Birtwistle joins youngsters to scoop composer awards

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The Independent Culture

Harrison Birtwistle won two top honours last night at the British Composer Awards, but he was joined on the podium by young composers including Tarik O'Regan, 27, and Errollyn Wallen, a Belize-born singer-songwriter who left the Dance Theatre of Harlem to study composition.

The awards were set up three years ago by the composer Sarah Rodgers and the British Academy of Composers and Songwriters in a bid to win due recognition for composers whose profile is often much lower than the artists who perform their works. This year's shortlist included some of Britain's best-known composers, including Judith Weir, Michael Nyman and John Tavener.

Birtwistle took the choral prize for The Ring Dance of the Nazarene and the orchestral award for Night's Black Bird. The only other composer to win in two categories was Michael Finnissy, 59, who is renowned for his work with dance companies. He was honoured in the Making Music Award category for Molly-House, a piece which includes parts for gadgets such as hair-dryers and drills. He also took the instrumental solo and duo prize for Verdi Transcriptions Book 4, part of a cycle he has been working on for more than 30 years.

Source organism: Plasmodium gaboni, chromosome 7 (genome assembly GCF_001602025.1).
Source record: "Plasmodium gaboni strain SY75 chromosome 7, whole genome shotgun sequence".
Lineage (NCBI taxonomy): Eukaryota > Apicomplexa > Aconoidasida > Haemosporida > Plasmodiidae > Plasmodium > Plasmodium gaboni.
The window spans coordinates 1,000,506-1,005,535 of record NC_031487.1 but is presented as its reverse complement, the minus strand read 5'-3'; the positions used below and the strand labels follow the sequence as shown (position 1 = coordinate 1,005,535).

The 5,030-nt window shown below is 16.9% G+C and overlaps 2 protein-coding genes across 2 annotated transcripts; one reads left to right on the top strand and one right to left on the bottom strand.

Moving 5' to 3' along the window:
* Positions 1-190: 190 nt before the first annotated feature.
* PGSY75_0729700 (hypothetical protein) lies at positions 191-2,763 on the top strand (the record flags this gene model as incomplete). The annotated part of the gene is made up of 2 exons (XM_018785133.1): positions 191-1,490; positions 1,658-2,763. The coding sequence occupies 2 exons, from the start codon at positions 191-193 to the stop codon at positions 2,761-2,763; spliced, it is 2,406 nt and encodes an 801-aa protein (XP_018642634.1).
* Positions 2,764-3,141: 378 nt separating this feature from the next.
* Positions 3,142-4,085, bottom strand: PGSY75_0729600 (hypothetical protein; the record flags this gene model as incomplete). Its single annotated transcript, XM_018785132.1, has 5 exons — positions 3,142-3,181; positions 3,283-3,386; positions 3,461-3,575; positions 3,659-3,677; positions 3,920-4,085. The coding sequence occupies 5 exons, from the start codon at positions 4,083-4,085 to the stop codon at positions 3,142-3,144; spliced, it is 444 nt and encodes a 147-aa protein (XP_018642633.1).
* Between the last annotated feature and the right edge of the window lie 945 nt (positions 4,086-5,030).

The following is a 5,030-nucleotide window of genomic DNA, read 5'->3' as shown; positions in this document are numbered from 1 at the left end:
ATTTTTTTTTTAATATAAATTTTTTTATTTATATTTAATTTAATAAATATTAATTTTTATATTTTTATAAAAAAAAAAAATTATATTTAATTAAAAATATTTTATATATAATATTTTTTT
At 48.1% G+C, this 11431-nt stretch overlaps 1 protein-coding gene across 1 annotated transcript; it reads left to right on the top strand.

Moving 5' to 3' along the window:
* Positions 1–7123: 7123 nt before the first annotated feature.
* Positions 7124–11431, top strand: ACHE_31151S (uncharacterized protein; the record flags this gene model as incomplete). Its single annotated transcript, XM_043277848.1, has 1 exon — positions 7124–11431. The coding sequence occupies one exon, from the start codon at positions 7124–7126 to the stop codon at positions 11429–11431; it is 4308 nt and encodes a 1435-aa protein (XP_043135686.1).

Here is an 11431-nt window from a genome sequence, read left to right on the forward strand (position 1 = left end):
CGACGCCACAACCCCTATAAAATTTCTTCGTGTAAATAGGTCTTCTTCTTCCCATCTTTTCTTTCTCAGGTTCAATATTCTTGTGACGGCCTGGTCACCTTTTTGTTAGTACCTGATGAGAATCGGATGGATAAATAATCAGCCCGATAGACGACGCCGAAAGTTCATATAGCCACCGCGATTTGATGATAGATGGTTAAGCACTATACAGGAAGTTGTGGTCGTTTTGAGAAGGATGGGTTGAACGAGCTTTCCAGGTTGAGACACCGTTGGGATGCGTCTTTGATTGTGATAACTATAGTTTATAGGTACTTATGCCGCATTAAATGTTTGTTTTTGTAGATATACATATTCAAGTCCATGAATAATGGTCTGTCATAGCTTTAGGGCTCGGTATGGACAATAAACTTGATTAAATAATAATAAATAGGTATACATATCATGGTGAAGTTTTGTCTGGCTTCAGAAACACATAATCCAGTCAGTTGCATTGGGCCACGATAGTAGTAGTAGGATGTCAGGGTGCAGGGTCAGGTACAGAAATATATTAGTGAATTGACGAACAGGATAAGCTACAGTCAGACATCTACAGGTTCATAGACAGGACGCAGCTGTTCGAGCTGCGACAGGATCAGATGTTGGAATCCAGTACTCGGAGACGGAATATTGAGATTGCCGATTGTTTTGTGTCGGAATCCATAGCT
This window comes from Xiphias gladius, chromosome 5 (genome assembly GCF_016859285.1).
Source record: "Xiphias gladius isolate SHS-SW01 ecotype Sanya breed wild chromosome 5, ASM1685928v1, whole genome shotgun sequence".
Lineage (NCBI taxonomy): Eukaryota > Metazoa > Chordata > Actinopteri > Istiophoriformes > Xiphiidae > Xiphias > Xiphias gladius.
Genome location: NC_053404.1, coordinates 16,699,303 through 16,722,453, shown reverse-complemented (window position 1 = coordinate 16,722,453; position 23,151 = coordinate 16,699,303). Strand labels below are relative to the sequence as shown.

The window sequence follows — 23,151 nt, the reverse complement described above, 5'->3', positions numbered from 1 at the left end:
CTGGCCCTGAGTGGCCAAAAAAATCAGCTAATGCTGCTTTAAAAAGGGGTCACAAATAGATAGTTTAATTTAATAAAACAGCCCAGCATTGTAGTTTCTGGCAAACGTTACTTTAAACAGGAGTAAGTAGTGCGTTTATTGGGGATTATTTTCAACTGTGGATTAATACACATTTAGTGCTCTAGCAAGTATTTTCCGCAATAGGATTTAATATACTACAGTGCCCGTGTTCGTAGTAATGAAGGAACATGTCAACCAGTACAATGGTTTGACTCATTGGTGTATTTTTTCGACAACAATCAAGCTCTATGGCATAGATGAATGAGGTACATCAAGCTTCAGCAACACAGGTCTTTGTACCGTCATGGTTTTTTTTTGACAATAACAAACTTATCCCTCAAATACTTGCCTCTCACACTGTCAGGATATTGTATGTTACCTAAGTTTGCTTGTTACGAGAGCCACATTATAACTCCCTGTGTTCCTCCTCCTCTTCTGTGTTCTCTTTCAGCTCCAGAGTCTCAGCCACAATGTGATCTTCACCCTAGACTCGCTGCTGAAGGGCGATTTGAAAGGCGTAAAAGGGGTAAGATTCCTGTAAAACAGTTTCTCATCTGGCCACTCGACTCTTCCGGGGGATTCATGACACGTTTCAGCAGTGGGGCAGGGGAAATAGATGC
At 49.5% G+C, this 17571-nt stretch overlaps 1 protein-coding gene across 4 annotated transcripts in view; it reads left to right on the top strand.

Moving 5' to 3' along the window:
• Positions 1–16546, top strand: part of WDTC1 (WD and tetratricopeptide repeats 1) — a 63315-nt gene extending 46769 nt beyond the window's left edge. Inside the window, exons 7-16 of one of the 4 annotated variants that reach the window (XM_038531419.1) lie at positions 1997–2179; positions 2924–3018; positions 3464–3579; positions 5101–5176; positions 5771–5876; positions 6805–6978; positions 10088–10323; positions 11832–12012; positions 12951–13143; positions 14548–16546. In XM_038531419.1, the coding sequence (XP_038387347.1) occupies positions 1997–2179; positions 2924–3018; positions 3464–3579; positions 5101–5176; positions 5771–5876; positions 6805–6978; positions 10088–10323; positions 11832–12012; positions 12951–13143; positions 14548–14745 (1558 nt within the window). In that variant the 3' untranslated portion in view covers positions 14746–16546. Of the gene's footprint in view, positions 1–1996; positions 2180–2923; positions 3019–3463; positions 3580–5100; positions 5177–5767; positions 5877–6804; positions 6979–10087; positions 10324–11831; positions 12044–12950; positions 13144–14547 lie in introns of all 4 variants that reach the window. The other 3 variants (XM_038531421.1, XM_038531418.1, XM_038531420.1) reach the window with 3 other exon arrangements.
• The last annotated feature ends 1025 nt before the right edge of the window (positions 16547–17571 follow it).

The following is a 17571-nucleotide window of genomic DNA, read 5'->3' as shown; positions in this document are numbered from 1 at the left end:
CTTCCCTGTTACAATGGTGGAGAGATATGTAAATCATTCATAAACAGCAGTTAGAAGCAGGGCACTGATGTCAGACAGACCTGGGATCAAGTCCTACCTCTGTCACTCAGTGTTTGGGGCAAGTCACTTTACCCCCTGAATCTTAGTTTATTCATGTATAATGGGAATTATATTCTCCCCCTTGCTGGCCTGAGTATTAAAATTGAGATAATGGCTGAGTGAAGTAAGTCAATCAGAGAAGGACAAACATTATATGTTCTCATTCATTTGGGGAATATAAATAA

O'Regan won the vocal prize for Sainte. Wallen took the BBC Radio 3 listeners award, the only award voted for by the public, for Spirit Symphony - Speed-Dating for Two Orchestras, inspired by Handel's Music for the Royal Fireworks. Sarah Rodgers said the diversity of winners spoke tremendously about the current state of British composition. "It's really vibrant," she said.

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